Q3 2017 Video Index: Global sports viewing preference starts with mobile

Video plays on mobile devices continue to increase and we’re is forecasting that, by the middle of 2018, more than 60% of all video starts will occur on mobile devices.

The Q3 2017 edition of our Global Video Index (you can download it here) showed the share of smartphone and tablet video plays increased for the 24th consecutive quarter, making up more than 58% of all starts, a record.

Mobile plays make up the majority of starts in every region, with Asia-Pacific showing mobile’s role as most pronounced; more than 64% of all video plays are on mobile devices. EMEA saw mobile video starts top 56%, LatAm topped 57% and North America saw 54% of all plays occurred on mobile devices.

Smartphones, in all regions, dominated tablets in terms of plays.

The report also showed long-form video – video longer than 20 minutes – made up more than half the time watched on every device, including smartphones which once were dominated by short-form video less than five minutes in length.

It’s becoming increasingly obvious that mobile devices, across all demographics, have become the device of choice for video consumption. And, with Verizon’s latest deal to stream National Football League games to smartphones over the next five years, it’s obvious the percentage of mobile starts, and of long-form content consumption in the U.S., at least, will continue to rise.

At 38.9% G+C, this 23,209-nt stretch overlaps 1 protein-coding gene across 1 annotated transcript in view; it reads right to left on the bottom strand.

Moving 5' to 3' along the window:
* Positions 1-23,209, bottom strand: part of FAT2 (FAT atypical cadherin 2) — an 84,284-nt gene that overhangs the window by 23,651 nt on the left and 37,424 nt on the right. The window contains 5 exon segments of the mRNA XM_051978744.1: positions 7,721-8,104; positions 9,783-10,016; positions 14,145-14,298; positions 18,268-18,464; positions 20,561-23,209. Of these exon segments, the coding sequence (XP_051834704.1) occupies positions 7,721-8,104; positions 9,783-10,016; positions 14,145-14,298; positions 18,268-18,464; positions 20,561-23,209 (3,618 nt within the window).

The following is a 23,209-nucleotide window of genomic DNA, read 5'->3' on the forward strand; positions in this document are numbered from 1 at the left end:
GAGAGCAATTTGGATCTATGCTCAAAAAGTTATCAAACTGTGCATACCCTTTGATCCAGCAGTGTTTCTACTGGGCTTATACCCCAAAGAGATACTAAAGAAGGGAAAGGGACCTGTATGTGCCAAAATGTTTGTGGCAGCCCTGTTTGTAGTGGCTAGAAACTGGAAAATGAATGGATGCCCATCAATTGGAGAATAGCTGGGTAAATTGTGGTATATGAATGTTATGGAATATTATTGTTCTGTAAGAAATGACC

In the latest Video Index, we also examined consumption of online sporting event and found mobile, again, played a major role.

For major sports that have a global audience and globally recognized stars – think everything from professional golf and tennis to La Liga and Premier League Football, Major League Baseball, the NFL and the NBA – mobile devices saw 58% of video plays, with views on smartphone leading tablets by a roughly 4:1 ratio.

But, where smartphone viewers watched about 44% of an event’s action, tablet users scored 67%, ahead of PCs (66%) and connected TV (61%).

For live online sporting events, mobile and tablet plays made up nearly two-thirds of plays, but engagement was significantly higher on PCs and connected TVs.

Among sporting events that would be considered more niche, even with a global audience, especially those that appealed to a younger demographic, mobile was dominant, with more than 69% of plays on mobile devices and a smartphone:tablet start ratio of 22:1. Tablet users watched about 2.5X as long as did smartphone users, with connected TV users watching about 1.6X as long as tablet viewers.

The bottom line? A solid viewing experience of smartphones is a must for sports content owners looking to reach a wide audience, but the bigger screens remain most useful for engagement.

Still, most sports streamers have yet to take advantage of the technology at hand. Limited use of interactive advertising, real-time sports stats for viewers and social integration – not to mention AR and VR – means streamcasting is still in its infancy. But, while there are some growing pains, sports online has massive potential.

Join me for a webinar at 11 a.m. EST, Tuesday, Dec. 19 for a deeper dive into the Q3 Video Index. You can register here.

Stay tuned.

Jim O’Neill is Editor of Videomind and Principal Analyst at Brightcove. You can follow him on Twitter @JimONeillMedia and on LinkedIn